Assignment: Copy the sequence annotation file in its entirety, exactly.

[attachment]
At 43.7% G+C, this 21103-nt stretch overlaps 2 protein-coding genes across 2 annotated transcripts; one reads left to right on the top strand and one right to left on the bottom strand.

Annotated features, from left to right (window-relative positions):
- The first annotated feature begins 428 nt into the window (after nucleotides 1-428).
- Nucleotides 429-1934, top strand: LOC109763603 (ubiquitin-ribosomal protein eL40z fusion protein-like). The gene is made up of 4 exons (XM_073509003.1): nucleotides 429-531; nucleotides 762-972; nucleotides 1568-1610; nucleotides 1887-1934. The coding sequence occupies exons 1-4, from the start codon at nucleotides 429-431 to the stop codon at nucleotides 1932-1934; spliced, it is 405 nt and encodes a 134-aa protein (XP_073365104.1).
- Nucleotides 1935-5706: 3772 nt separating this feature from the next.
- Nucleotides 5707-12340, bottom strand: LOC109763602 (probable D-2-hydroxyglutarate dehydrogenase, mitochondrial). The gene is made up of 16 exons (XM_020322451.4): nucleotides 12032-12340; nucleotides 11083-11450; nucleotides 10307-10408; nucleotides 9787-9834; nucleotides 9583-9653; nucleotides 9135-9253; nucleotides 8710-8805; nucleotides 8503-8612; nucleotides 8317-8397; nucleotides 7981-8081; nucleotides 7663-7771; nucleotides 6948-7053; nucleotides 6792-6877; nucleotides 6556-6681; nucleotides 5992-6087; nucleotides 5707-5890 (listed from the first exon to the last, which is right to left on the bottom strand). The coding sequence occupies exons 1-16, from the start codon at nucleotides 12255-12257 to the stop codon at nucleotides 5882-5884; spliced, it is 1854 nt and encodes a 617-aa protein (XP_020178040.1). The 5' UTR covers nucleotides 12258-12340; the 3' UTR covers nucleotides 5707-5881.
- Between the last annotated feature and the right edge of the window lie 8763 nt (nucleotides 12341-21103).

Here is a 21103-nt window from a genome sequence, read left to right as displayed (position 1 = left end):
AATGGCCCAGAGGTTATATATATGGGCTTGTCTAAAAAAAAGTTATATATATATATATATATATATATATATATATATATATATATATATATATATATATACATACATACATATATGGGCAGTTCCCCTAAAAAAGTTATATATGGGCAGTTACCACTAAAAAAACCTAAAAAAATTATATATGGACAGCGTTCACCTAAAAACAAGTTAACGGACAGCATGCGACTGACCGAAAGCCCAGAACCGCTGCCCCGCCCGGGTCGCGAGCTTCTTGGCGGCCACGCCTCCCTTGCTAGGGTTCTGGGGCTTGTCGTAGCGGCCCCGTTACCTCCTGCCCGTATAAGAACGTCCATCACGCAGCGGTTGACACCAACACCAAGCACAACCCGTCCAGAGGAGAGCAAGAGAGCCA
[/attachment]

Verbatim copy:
At 43.7% G+C, this 21103-nt stretch overlaps 2 protein-coding genes across 2 annotated transcripts; one reads left to right on the top strand and one right to left on the bottom strand.

Annotated features, from left to right (window-relative positions):
- The first annotated feature begins 428 nt into the window (after nucleotides 1-428).
- Nucleotides 429-1934, top strand: LOC109763603 (ubiquitin-ribosomal protein eL40z fusion protein-like). The gene is made up of 4 exons (XM_073509003.1): nucleotides 429-531; nucleotides 762-972; nucleotides 1568-1610; nucleotides 1887-1934. The coding sequence occupies exons 1-4, from the start codon at nucleotides 429-431 to the stop codon at nucleotides 1932-1934; spliced, it is 405 nt and encodes a 134-aa protein (XP_073365104.1).
- Nucleotides 1935-5706: 3772 nt separating this feature from the next.
- Nucleotides 5707-12340, bottom strand: LOC109763602 (probable D-2-hydroxyglutarate dehydrogenase, mitochondrial). The gene is made up of 16 exons (XM_020322451.4): nucleotides 12032-12340; nucleotides 11083-11450; nucleotides 10307-10408; nucleotides 9787-9834; nucleotides 9583-9653; nucleotides 9135-9253; nucleotides 8710-8805; nucleotides 8503-8612; nucleotides 8317-8397; nucleotides 7981-8081; nucleotides 7663-7771; nucleotides 6948-7053; nucleotides 6792-6877; nucleotides 6556-6681; nucleotides 5992-6087; nucleotides 5707-5890 (listed from the first exon to the last, which is right to left on the bottom strand). The coding sequence occupies exons 1-16, from the start codon at nucleotides 12255-12257 to the stop codon at nucleotides 5882-5884; spliced, it is 1854 nt and encodes a 617-aa protein (XP_020178040.1). The 5' UTR covers nucleotides 12258-12340; the 3' UTR covers nucleotides 5707-5881.
- Between the last annotated feature and the right edge of the window lie 8763 nt (nucleotides 12341-21103).

Here is a 21103-nt window from a genome sequence, read left to right as displayed (position 1 = left end):
AATGGCCCAGAGGTTATATATATGGGCTTGTCTAAAAAAAAGTTATATATATATATATATATATATATATATATATATATATATATATATATATATATATACATACATACATATATGGGCAGTTCCCCTAAAAAAGTTATATATGGGCAGTTACCACTAAAAAAACCTAAAAAAATTATATATGGACAGCGTTCACCTAAAAACAAGTTAACGGACAGCATGCGACTGACCGAAAGCCCAGAACCGCTGCCCCGCCCGGGTCGCGAGCTTCTTGGCGGCCACGCCTCCCTTGCTAGGGTTCTGGGGCTTGTCGTAGCGGCCCCGTTACCTCCTGCCCGTATAAGAACGTCCATCACGCAGCGGTTGACACCAACACCAAGCACAACCCGTCCAGAGGAGAGCAAGAGAGCCA